Blanching vegetables is a quick and easy way to preserve their fresh flavors while cooking them just enough to develop a crisp-tender texture. Though the technique is simple—briefly plunge vegetables into boiling water, then cool them in ice water to stop the cooking—it’s important to get the timing right. Boil too long and they turn mushy. Chill too long and they become waterlogged.

Blanched vegetables are great in salads, pastas and sandwiches. They also store well up to three days—wrapped in a kitchen towel and sealed in a plastic bag—for later use in stir-fries and sautés. Vegetables intended for later cooking should be blanched slightly less than those for immediate use.

To determine the best times for each, we blanched common vegetables for varying times (starting the clock as soon as they went in) and tasted them side-by-side. We found most were perfectly blanched far more quickly than many suggested times we consulted.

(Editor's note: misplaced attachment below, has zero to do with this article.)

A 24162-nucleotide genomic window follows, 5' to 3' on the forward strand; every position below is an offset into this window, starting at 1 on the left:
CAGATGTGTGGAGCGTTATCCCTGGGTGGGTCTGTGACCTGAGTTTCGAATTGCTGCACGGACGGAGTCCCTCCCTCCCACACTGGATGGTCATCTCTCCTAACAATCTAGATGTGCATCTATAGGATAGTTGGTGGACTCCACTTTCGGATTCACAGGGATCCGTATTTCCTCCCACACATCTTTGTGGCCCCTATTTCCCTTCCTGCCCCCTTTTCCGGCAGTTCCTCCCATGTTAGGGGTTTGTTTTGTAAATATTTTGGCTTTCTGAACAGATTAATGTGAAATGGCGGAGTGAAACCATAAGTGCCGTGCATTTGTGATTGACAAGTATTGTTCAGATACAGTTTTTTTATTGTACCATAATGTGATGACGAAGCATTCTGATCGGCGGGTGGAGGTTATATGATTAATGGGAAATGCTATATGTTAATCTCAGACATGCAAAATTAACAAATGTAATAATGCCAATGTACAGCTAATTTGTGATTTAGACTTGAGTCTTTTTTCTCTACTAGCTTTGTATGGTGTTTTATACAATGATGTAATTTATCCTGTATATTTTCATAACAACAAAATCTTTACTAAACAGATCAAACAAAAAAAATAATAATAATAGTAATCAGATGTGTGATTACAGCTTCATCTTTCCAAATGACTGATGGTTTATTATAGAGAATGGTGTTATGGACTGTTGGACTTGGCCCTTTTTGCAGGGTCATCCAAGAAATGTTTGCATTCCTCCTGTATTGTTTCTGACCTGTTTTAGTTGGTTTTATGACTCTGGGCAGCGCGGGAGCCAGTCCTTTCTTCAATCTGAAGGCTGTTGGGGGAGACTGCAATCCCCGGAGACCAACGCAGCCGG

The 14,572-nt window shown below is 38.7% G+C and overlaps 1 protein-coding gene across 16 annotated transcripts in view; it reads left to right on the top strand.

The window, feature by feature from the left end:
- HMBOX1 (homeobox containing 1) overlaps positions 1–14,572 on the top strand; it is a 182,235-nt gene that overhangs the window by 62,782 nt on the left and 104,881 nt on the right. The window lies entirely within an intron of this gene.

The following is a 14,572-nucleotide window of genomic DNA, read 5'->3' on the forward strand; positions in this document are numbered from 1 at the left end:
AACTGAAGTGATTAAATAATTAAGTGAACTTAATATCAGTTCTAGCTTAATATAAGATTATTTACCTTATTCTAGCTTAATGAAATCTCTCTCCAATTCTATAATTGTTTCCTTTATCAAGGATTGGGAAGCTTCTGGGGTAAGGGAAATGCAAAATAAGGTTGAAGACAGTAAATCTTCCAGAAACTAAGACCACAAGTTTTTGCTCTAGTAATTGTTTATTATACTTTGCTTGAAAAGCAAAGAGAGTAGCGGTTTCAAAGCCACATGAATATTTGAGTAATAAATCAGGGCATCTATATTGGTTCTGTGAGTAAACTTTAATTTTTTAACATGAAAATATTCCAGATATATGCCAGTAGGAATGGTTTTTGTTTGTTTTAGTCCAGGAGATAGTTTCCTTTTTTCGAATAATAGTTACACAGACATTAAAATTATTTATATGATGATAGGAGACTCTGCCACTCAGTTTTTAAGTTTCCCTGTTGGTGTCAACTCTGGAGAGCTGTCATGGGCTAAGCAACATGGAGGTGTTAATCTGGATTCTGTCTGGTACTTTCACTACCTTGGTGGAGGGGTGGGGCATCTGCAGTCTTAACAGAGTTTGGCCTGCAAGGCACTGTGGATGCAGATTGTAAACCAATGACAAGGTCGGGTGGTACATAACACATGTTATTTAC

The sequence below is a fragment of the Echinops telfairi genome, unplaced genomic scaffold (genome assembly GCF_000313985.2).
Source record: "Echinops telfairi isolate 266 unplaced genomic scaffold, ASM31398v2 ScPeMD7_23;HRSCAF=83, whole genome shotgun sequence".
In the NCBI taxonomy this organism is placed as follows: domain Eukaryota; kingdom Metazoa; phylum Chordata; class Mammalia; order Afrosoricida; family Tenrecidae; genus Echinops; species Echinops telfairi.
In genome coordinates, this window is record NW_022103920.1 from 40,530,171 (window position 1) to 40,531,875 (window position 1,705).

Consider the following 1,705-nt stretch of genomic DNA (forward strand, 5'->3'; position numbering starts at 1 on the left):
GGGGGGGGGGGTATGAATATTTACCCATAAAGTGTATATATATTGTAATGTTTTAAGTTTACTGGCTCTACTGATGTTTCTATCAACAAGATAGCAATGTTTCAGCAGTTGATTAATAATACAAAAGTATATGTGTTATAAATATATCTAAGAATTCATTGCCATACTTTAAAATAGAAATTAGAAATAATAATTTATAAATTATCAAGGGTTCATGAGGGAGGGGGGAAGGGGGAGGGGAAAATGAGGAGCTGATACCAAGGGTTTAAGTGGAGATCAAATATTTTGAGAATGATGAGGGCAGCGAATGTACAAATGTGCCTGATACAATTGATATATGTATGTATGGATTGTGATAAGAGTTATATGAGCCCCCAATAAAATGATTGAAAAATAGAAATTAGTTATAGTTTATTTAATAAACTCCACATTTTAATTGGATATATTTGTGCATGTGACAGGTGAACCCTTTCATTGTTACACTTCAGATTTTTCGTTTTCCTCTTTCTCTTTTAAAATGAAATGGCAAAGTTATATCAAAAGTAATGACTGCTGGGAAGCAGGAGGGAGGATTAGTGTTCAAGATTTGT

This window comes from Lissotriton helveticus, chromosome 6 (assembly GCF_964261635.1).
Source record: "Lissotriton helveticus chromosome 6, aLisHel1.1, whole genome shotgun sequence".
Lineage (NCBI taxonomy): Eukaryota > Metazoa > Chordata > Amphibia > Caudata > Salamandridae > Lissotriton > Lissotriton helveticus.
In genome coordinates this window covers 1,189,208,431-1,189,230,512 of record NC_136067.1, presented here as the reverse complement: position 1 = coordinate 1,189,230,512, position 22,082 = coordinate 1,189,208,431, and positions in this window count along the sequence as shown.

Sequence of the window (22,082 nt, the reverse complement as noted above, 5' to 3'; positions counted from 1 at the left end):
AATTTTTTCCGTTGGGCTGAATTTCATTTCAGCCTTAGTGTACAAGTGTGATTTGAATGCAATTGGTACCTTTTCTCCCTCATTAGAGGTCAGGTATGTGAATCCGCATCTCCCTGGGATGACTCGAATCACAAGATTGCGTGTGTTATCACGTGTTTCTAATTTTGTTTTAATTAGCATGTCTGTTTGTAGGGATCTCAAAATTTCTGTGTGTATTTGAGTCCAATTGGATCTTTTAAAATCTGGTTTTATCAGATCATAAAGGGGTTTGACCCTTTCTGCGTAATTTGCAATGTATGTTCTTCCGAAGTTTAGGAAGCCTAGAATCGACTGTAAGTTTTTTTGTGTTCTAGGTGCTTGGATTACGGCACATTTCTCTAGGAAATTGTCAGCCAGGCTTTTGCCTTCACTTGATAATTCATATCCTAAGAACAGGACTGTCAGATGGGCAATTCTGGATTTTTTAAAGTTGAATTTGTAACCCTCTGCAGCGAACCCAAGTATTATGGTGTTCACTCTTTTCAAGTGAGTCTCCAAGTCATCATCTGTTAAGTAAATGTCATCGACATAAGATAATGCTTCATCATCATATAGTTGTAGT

When blanching, cut large, firm vegetables such as broccoli into florets. More tender produce, such as green beans, can be blanched whole. Hearty greens such as kale and chard should be stemmed. After chilling, always drain blanched vegetables on kitchen towels to remove excess water.

Be sure to blanch in ample water—we prefer 4 quarts seasoned with 2 tablespoons Diamond Crystal kosher salt. For best flavor, we also salt the chilling water—3 quarts cold water mixed with 2 tablespoons kosher salt and 1 quart ice. A mesh spider or long-handled tongs are best for transferring vegetables to the ice bath.